Figurative paintings, self-preservation and Art Basel Miami: A conversation with one of the most exclusive artists at this year’s show.
Born and raised in south Los Angeles, artist Shark Toof incites different reactions with his artwork – gritty yet refined acrylic and spray painted paintings that focus on a singular subject, the shark. As with the simultaneously reviled and revered animal itself, there’s more to these paintings than meets the eye. We caught up with the artist while he was still reveling in the buzz of Art Basel in Miami, where he exhibited with CASS, Contemporary Art Space & Studio at Aqua Art Miami.
Terry Ward: Is there a conservation message in your artwork?
Shark Toof: There is, but even more so, there’s a message of self-preservation. The shark for me plays duality. A comment I get a lot is “Oh, I love sharks. That’s so cool you have a shark flying over a landscape.” But that’s sort of just a visual appeal, and that’s the deception of the work. If you stay a while, there’s something beyond the visual.
Although some may argue figurative paintings must involve the human form, I would argue my paintings are figurative in the sense of how we are connected to animals. Native Americans and ancient peoples identified with animal spirits as being one in the same. My paintings are like mirrors of ourselves. It’s about our social climate, political climate, affairs we may feel down about. The shark is already a loaded animal, and it has all these wonderful traits, too. We all have our defense mechanisms that keep us away from trouble or the things that plague us – including social, economic, racial, and political climates. I love playing with that tension. The paintings remind me I have choices, and people aren’t always reminded of the choices we have. The shark is the perfect conduit to invite and incite curiosity, provocation, unrest and optimism.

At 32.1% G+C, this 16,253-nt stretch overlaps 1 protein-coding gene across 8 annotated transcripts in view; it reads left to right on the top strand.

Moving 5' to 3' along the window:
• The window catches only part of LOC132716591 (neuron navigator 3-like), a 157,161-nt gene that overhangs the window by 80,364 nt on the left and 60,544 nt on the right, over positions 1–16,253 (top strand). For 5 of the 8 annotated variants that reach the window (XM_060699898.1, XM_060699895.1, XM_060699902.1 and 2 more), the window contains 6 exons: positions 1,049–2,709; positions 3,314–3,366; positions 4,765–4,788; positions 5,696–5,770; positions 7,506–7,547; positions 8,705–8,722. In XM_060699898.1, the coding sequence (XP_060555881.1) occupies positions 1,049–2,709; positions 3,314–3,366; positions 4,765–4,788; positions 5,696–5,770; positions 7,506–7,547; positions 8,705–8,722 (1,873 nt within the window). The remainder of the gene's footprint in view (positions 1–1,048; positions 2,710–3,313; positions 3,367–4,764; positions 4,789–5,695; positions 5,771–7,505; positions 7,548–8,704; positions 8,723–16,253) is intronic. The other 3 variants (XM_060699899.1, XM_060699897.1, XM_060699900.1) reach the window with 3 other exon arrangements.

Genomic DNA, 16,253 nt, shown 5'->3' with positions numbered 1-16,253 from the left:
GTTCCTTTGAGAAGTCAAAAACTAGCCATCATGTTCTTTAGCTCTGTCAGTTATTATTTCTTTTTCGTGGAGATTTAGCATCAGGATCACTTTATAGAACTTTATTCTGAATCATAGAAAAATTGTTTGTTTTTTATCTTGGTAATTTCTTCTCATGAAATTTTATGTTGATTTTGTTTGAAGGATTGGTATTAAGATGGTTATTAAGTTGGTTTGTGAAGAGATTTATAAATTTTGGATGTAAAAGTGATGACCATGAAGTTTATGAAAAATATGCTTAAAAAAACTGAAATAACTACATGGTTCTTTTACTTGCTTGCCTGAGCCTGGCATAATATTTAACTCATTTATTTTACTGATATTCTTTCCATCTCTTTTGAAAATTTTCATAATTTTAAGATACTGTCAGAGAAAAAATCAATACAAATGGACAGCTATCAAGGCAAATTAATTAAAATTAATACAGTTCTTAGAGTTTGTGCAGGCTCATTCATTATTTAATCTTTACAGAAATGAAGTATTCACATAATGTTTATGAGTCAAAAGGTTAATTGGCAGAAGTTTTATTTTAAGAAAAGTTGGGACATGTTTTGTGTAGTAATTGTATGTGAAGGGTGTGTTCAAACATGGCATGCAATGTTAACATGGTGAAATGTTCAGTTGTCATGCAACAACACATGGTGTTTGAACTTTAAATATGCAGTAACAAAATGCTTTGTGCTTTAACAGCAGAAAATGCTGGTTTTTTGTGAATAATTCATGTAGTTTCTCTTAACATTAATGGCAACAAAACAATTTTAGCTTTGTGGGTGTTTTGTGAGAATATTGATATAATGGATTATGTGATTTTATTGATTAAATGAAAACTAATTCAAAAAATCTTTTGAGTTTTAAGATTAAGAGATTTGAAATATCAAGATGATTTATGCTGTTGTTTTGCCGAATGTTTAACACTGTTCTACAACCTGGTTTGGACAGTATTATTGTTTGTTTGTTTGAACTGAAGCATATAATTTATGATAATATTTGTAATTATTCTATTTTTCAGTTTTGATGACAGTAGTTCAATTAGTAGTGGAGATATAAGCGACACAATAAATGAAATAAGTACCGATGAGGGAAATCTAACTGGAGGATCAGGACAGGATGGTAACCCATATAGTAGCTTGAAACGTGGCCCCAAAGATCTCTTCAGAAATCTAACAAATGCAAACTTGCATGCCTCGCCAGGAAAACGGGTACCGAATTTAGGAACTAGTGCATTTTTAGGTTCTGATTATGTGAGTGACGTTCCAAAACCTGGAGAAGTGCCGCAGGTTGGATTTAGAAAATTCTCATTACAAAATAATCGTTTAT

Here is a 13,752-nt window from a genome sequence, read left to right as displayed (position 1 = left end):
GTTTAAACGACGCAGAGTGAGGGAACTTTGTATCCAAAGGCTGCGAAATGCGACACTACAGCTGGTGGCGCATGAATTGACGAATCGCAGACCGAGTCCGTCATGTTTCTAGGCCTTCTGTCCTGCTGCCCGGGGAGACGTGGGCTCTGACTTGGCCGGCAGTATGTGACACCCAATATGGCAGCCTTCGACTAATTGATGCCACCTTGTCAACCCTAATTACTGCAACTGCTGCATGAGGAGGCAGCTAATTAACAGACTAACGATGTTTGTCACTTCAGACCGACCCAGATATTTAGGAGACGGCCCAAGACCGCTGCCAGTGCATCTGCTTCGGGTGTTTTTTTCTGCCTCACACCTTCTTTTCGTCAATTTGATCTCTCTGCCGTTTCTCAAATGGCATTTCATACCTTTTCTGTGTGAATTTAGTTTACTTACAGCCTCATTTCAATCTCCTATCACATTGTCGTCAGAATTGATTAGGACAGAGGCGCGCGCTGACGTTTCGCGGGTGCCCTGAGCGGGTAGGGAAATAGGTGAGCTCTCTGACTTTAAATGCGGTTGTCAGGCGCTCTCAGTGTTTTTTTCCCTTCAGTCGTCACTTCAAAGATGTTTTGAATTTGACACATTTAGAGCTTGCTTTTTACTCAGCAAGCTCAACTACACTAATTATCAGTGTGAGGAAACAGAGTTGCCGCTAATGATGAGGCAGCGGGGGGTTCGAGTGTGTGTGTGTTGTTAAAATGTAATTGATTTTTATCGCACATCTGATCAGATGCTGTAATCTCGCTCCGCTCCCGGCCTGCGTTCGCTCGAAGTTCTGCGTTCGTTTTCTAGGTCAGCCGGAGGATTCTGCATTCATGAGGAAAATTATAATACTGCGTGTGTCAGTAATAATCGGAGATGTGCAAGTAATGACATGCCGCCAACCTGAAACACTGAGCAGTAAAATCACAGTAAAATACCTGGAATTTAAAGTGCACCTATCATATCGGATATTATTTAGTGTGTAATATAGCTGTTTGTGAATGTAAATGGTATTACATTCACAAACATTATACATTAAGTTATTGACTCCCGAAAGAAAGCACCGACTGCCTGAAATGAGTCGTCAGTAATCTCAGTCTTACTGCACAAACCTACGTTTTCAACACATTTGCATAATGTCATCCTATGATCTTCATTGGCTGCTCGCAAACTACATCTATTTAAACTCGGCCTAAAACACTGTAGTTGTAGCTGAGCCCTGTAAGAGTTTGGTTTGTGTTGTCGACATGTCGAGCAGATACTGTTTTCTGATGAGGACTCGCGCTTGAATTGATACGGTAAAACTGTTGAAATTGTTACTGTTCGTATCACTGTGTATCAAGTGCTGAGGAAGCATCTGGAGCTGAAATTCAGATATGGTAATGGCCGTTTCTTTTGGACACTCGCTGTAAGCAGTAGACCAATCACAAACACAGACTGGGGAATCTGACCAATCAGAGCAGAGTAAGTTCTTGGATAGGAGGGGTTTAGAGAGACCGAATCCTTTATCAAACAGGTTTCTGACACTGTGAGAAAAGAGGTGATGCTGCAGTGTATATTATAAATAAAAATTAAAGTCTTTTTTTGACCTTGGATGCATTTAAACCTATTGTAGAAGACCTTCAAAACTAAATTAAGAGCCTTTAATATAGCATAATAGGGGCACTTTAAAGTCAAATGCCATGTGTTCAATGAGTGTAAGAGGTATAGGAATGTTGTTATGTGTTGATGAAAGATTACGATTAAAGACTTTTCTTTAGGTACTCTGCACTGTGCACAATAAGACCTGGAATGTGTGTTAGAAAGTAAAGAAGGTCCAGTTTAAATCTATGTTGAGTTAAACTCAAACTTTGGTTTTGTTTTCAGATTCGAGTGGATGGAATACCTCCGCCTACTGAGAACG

How did you choose a gallery to work with for Miami Art Week?
Working with CASS Contemporary out of Tampa, Florida has been very symbiotic from our first meeting. I did a solo show there called “Red Everything” leading up to Basel Miami and was really inspired when CASS mentioned the Tampa Museum of Art was interested in being involved. Instagram and social networking has molded what a street artist or graffiti artist is and told people how to accept it, and CASS puts themselves out there to bring someone like me to their show space. I’m about as far west coast as you can get. I come from the super old school. CASS was open to the total package and they’re getting it. That takes a lot, it’s not something all galleries can do. It’s vital to have that perfect environment to hone the work and bring it out. Museums are definitely where I would love to take my work more in the future, that’s where I feel at home. With all the history I’ve been brought up on as an artist, museums are my aspiration.
How does the ambience during Art Basel and Art Miami inspire you?
Art Basel evokes the spirit of every artist and gallery to shine their brightest. This creates the ultimate environment to see how your own work relates to the conversation. The most joy I get out of being down in Miami for Basel is making sure the colleagues and artist friends I love so much are healthy and still creating their craft in the face of a very harsh reality. It is definitely not easy being an artist. I’ve seen so many artists having to take a 9 to 5 or take a corporate job. And to be able to touch them or hug them and know everything is still amazing, that’s something special. Everyone is here from all around the world during this week, and it is the one place where you can catch up with friends. It’s a very intimate thing. I would love it to stay that way.
Original Source: www.departures-international.com
Written By: Terry Ward
Photography Credit: Brian Adams